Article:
Nearly every marketing book I review for AdPulp contains a handful of case studies or brand examples. But they have nothing on the sheer quantity of case studies and “learnings” to be found in Brandjack: How Your Reputation Is At Risk From Brand Pirates and What To Do About it by Quentin Langley.
“Dell Hell” and “United Breaks Guitars” are two well-known cases, but Langley goes on to chronologically track 140 cases from the past 10 years. Each example does a simple and effective job of summarizing the incident, what the players in the incident did right (or wrong), and learnings to be gained from each incident.
As its provocative title suggests, Langley demonstrates little empathy for any person or entity that would seemingly be on the other side of the brand (i.e., Dave Carroll, the man who wrote the “United Breaks Guitars” song.) There’s also a fair amount of media bashing sprinkled throughout because so many of these incidents become big flashpoints (and good linkbait) so fast.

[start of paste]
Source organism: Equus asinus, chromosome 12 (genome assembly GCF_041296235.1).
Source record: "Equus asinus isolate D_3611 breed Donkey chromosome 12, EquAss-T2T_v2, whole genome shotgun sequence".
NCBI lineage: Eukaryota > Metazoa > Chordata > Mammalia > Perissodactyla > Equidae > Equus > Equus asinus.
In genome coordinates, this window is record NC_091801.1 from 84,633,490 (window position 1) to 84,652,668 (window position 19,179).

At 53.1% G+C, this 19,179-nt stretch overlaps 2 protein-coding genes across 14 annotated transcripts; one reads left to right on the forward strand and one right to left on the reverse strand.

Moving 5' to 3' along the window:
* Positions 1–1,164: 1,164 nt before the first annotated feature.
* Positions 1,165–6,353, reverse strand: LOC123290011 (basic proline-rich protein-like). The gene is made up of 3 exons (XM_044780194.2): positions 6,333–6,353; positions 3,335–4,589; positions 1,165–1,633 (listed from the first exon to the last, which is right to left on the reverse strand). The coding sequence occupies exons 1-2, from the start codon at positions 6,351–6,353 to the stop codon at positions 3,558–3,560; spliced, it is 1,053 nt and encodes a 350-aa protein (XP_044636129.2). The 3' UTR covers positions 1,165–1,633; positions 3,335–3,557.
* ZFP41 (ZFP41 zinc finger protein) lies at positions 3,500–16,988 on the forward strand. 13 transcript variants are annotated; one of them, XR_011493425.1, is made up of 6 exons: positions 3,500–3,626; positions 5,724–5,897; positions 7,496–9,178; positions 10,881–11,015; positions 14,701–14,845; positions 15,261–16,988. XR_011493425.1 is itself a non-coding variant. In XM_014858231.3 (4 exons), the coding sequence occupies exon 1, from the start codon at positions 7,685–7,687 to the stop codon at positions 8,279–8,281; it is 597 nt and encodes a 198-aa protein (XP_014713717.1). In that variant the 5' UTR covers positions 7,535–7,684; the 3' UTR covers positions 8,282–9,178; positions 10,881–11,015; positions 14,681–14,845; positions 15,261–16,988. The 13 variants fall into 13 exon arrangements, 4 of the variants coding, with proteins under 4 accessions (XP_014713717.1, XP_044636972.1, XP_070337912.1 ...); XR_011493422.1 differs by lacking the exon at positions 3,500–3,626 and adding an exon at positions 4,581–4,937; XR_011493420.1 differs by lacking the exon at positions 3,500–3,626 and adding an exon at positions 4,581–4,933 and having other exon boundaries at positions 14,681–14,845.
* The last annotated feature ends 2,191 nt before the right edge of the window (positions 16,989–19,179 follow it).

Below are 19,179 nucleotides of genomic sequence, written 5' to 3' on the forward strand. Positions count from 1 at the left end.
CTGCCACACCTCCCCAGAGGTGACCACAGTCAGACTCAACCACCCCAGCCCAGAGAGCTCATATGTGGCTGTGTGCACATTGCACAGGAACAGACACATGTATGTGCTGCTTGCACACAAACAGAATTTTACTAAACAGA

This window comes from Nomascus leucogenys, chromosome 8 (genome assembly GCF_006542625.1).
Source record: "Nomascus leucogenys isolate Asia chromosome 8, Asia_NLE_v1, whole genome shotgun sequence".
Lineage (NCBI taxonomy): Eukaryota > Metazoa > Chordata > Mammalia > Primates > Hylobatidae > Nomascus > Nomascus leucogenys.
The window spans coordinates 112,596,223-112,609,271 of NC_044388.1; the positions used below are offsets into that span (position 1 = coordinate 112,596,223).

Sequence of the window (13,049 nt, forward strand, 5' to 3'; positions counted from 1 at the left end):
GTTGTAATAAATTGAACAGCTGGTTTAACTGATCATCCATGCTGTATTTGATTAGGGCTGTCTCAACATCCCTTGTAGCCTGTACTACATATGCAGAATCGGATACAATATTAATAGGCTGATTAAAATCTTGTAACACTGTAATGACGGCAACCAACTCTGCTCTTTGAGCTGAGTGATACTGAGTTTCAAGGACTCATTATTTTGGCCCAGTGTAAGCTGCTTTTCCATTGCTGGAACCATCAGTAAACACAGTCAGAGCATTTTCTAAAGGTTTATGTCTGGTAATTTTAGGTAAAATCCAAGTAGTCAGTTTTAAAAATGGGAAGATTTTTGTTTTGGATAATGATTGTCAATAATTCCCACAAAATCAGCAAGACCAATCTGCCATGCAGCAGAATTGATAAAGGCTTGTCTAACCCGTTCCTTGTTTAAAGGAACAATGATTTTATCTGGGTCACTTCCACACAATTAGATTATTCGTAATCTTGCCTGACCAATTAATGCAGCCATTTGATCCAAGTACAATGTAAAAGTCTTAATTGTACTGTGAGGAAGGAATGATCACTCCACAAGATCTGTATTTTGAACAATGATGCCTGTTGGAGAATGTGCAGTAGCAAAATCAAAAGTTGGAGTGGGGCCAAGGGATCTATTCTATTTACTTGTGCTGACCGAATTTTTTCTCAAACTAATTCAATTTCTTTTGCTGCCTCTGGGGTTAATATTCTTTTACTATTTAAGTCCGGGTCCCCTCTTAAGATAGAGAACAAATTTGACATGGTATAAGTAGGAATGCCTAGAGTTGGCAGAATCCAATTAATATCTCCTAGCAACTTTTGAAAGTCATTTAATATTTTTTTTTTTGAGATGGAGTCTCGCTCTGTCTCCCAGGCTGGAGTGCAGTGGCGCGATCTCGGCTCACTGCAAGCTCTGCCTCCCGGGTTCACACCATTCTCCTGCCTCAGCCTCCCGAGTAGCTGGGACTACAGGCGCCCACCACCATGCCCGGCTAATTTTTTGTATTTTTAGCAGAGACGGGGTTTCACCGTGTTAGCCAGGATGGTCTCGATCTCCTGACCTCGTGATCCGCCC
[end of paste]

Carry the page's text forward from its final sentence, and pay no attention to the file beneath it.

Brandjack is clearly aimed for a C-suite and crisis management PR audience interested in damage control at all costs. Langley only offers suggestions that could alter the course of events after a “brandjack” occurs, not how more companies could, say, improve service or enact clearer policies to prevent such incidents. I suppose that’s OK because there are so many other books that fill that gap.
But overall, Brandjack serves as a master encyclopedia of some of the most provocative and controversial brand incidents we’ve seen. Anyone in social media, PR, or brand management could especially take the book’s learnings to heart.
Special thanks to Palgrave Macmillan for providing me with a review copy.